The risk in that fund is comparable to that of an emerging markets fund and we aim for a standard deviation of 23-24%. We achieve that by investing in the MSCI All Country World index, which consists of about 2,500 global companies. That index has a standard deviation of around 15%. To increase that, we use a technique based on total-return swaps, which brings the standard deviation up to the desired leverage. That is a smarter way to increase the standard deviation of the portfolio than moving along the efficient frontier, which would take us to an emerging market fund. 

The passive global equity portfolio is outsourced to two managers for the time being and the total return swaps have been arranged with two international investment banks. A small internal team invests actively in the Swedish equity market and the bond fund is managed internally. 

We moved to the lifecycle approach in 2010, which was necessary at that stage since the previous set-up was one-size-fits-all. We think it is important that young members carry a relatively high amount of risk in their DC portfolios. Overall, the risk members carry between their defined benefit (DB) and DC state pension portfolios is small.

Fondo Espero
Italy
Francesco Vallacqua, Board member

• Location: Rome
• Assets: €732m 
• Members: 100,000
• Second-pillar fund for Italian school system employees 

Italian occupational pension funds now have to adhere to a strong set of standards in terms of risk management and monitoring. In 2012, Espero responded to the call from COVIP, the pension regulator, to build up internal monitoring capacity. We regularly publish an ‘investment policy document’ which sets out how we are going to maximise our members’ pension outcomes. 

The more recent Decreto Ministeriale 166 introduced important changes in the asset allocation framework, with an emphasis on risk monitoring. However, asset allocation choices will be based on our membership profile, which we are tracking. We are increasing our efforts to understand the needs of our members and their response to what the pension fund offers. In this sense, of communication with members is key, as how well they are informed often influences their pension outcomes. At the regulatory level there are discussions on a new framework that will strengthen communication with members.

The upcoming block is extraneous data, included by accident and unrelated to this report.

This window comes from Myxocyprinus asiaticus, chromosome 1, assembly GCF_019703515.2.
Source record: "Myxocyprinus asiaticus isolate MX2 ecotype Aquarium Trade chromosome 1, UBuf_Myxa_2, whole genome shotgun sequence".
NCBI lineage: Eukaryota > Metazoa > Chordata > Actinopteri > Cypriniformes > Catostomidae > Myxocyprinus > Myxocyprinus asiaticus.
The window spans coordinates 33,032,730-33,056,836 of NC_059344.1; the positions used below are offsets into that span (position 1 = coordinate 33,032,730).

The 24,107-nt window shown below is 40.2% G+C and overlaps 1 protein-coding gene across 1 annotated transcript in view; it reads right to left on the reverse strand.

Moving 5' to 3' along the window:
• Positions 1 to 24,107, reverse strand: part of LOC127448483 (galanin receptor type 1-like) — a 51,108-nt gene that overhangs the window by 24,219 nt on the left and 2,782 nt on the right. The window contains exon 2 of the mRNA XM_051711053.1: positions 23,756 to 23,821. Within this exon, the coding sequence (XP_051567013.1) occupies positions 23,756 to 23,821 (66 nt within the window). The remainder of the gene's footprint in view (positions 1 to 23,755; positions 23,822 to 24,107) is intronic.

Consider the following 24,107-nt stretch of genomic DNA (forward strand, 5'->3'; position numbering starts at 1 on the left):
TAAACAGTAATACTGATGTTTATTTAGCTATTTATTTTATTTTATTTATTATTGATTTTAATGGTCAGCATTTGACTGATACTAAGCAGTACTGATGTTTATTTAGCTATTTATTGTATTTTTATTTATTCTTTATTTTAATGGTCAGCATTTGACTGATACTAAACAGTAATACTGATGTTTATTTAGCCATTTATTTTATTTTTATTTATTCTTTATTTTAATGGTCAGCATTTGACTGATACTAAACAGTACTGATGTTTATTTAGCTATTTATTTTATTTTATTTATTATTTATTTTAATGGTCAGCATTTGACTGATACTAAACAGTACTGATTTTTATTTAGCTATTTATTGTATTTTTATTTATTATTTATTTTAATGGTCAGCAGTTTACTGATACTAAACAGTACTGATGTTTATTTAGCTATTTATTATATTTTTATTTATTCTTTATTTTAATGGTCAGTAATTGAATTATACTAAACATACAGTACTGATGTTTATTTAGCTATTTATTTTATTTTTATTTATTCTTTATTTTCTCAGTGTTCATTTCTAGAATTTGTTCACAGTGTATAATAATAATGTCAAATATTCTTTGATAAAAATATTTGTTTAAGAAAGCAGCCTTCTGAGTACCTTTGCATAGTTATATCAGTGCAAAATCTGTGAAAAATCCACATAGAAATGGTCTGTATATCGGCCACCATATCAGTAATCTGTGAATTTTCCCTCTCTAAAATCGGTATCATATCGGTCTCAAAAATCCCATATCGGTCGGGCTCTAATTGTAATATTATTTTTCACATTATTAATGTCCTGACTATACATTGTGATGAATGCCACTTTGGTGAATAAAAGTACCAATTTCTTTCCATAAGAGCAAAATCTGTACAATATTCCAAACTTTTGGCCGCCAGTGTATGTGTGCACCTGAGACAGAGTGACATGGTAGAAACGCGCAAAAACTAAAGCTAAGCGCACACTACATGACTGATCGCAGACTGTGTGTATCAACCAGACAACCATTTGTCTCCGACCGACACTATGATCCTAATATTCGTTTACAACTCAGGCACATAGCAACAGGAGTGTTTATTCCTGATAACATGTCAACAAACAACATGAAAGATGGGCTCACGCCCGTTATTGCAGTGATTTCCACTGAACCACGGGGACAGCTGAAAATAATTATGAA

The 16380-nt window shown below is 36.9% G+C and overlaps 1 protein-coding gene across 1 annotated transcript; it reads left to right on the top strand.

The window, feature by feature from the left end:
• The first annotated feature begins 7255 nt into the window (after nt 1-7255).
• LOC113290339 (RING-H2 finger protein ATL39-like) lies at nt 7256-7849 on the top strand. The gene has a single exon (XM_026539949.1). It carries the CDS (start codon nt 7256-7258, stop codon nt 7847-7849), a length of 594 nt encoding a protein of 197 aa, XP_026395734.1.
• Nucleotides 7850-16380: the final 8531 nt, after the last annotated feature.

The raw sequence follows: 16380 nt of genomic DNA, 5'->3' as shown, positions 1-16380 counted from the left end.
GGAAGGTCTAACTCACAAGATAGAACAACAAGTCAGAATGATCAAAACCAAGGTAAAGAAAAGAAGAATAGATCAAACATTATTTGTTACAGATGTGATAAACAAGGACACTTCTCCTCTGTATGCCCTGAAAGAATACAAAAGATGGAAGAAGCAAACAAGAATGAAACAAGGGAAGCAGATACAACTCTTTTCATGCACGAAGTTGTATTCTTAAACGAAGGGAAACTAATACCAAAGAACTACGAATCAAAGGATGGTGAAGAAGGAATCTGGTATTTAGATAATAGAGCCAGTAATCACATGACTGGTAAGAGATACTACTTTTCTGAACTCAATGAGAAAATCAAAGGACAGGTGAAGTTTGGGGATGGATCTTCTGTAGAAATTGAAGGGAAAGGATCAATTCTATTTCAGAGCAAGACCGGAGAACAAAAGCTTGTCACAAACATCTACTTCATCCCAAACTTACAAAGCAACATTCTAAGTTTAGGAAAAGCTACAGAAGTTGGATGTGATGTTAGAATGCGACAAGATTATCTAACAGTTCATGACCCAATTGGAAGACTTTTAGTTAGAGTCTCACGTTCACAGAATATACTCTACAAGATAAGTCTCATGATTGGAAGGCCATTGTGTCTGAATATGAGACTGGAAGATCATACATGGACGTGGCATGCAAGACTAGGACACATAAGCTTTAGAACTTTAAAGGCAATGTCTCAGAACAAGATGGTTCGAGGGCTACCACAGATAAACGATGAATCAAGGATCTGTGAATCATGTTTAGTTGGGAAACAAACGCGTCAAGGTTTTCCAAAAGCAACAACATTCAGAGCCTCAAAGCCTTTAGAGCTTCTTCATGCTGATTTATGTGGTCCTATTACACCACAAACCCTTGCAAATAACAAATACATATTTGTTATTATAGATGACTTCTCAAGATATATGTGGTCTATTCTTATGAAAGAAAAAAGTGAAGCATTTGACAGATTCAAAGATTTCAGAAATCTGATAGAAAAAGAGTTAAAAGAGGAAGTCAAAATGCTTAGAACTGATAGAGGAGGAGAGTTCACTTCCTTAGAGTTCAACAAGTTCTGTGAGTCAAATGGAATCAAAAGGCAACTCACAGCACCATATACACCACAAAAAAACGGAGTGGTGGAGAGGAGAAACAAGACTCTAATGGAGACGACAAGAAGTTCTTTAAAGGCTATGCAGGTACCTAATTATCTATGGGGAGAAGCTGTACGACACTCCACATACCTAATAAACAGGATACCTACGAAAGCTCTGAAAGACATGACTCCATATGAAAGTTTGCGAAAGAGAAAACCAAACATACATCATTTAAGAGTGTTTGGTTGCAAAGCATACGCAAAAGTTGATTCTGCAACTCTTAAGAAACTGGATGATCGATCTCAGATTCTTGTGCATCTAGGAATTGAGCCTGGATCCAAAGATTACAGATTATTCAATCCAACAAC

From preliminary analyses of our members’ behaviour, we concluded that the lifecycle concept is not yet fully understood. Younger members tend to choose the least risky asset allocation models, whereas older ones choose risky investments. That means it will be necessary to educate members about the concept before we implement any such strategy. Although we are reviewing the asset allocation, for the time being we will maintain the initial set-up, which involves a choice between two vehicles. 

The ‘Garanzia’ vehicle guarantees capital preservation. It invests in high-quality euro-denominated sovereign and corporate bonds (up to 30%); European equities (up to 10%); euro-zone deposits; euro-zone bond, interest rate and equity futures; ETFs, SICAVs and UCITs. The benchmark corresponds to 20% of the Merrill Lynch Emu Government Bills index, 75% of the Merrill Lynch 1-3 Year Euro Government index and 5% of the MSCI Europe index. 

The ‘Crescita’ vehicle, which has a higher risk profile, offers five different portfolios. The overall strategic asset allocation consists of three specialised mandates and a multi-asset mandate, split as: 30% in global equities, 30% in mainly euro-area fixed income, 20% in money market instruments and 20% in multi-asset. The benchmark consists of 20% of the JP Morgan 3-month Cash EURIBOR index, 30% of the Barclays Euro Aggregate Total Return index, 30% of the MSCI World, 19% of the BofA ML 1-3 years Global Bond and 1% of the VIX.

Interviews conducted by Carlo Svaluto Moreolo